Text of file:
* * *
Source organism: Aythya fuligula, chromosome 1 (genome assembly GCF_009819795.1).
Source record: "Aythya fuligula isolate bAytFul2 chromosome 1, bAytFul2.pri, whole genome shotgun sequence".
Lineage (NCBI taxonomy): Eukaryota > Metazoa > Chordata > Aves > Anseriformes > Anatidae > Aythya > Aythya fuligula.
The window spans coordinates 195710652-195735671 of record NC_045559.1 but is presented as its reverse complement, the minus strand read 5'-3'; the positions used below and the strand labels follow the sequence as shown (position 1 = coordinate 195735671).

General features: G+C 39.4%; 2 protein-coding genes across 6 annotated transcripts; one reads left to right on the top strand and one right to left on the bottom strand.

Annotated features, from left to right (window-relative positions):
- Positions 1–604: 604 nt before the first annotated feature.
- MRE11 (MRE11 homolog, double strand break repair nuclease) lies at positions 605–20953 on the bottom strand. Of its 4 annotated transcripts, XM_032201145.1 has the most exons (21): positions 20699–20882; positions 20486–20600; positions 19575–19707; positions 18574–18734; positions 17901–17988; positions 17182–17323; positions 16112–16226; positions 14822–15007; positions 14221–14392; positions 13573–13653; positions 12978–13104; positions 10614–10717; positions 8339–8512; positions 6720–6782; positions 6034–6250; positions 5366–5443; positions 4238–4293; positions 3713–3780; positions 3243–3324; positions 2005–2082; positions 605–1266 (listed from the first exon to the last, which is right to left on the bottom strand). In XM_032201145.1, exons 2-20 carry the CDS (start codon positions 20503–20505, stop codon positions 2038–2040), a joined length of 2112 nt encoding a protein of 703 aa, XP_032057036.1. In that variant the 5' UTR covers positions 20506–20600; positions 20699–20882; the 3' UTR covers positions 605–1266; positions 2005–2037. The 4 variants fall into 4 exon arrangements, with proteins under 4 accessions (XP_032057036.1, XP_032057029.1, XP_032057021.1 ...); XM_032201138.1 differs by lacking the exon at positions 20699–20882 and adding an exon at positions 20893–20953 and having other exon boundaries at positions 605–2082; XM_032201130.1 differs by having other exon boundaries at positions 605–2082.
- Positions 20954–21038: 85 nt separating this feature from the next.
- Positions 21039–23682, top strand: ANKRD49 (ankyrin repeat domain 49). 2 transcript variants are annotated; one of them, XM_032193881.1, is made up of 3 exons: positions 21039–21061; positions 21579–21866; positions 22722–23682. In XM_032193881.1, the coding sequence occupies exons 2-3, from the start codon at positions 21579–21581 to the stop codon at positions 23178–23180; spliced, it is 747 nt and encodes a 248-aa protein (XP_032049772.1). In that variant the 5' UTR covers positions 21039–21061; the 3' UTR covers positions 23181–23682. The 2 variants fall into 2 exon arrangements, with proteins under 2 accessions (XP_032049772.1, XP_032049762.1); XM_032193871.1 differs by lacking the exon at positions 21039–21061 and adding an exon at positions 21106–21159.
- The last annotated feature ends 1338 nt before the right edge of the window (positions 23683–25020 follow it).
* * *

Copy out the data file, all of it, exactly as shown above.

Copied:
Source organism: Aythya fuligula, chromosome 1 (genome assembly GCF_009819795.1).
Source record: "Aythya fuligula isolate bAytFul2 chromosome 1, bAytFul2.pri, whole genome shotgun sequence".
Lineage (NCBI taxonomy): Eukaryota > Metazoa > Chordata > Aves > Anseriformes > Anatidae > Aythya > Aythya fuligula.
The window spans coordinates 195710652-195735671 of record NC_045559.1 but is presented as its reverse complement, the minus strand read 5'-3'; the positions used below and the strand labels follow the sequence as shown (position 1 = coordinate 195735671).

General features: G+C 39.4%; 2 protein-coding genes across 6 annotated transcripts; one reads left to right on the top strand and one right to left on the bottom strand.

Annotated features, from left to right (window-relative positions):
- Positions 1–604: 604 nt before the first annotated feature.
- MRE11 (MRE11 homolog, double strand break repair nuclease) lies at positions 605–20953 on the bottom strand. Of its 4 annotated transcripts, XM_032201145.1 has the most exons (21): positions 20699–20882; positions 20486–20600; positions 19575–19707; positions 18574–18734; positions 17901–17988; positions 17182–17323; positions 16112–16226; positions 14822–15007; positions 14221–14392; positions 13573–13653; positions 12978–13104; positions 10614–10717; positions 8339–8512; positions 6720–6782; positions 6034–6250; positions 5366–5443; positions 4238–4293; positions 3713–3780; positions 3243–3324; positions 2005–2082; positions 605–1266 (listed from the first exon to the last, which is right to left on the bottom strand). In XM_032201145.1, exons 2-20 carry the CDS (start codon positions 20503–20505, stop codon positions 2038–2040), a joined length of 2112 nt encoding a protein of 703 aa, XP_032057036.1. In that variant the 5' UTR covers positions 20506–20600; positions 20699–20882; the 3' UTR covers positions 605–1266; positions 2005–2037. The 4 variants fall into 4 exon arrangements, with proteins under 4 accessions (XP_032057036.1, XP_032057029.1, XP_032057021.1 ...); XM_032201138.1 differs by lacking the exon at positions 20699–20882 and adding an exon at positions 20893–20953 and having other exon boundaries at positions 605–2082; XM_032201130.1 differs by having other exon boundaries at positions 605–2082.
- Positions 20954–21038: 85 nt separating this feature from the next.
- Positions 21039–23682, top strand: ANKRD49 (ankyrin repeat domain 49). 2 transcript variants are annotated; one of them, XM_032193881.1, is made up of 3 exons: positions 21039–21061; positions 21579–21866; positions 22722–23682. In XM_032193881.1, the coding sequence occupies exons 2-3, from the start codon at positions 21579–21581 to the stop codon at positions 23178–23180; spliced, it is 747 nt and encodes a 248-aa protein (XP_032049772.1). In that variant the 5' UTR covers positions 21039–21061; the 3' UTR covers positions 23181–23682. The 2 variants fall into 2 exon arrangements, with proteins under 2 accessions (XP_032049772.1, XP_032049762.1); XM_032193871.1 differs by lacking the exon at positions 21039–21061 and adding an exon at positions 21106–21159.
- The last annotated feature ends 1338 nt before the right edge of the window (positions 23683–25020 follow it).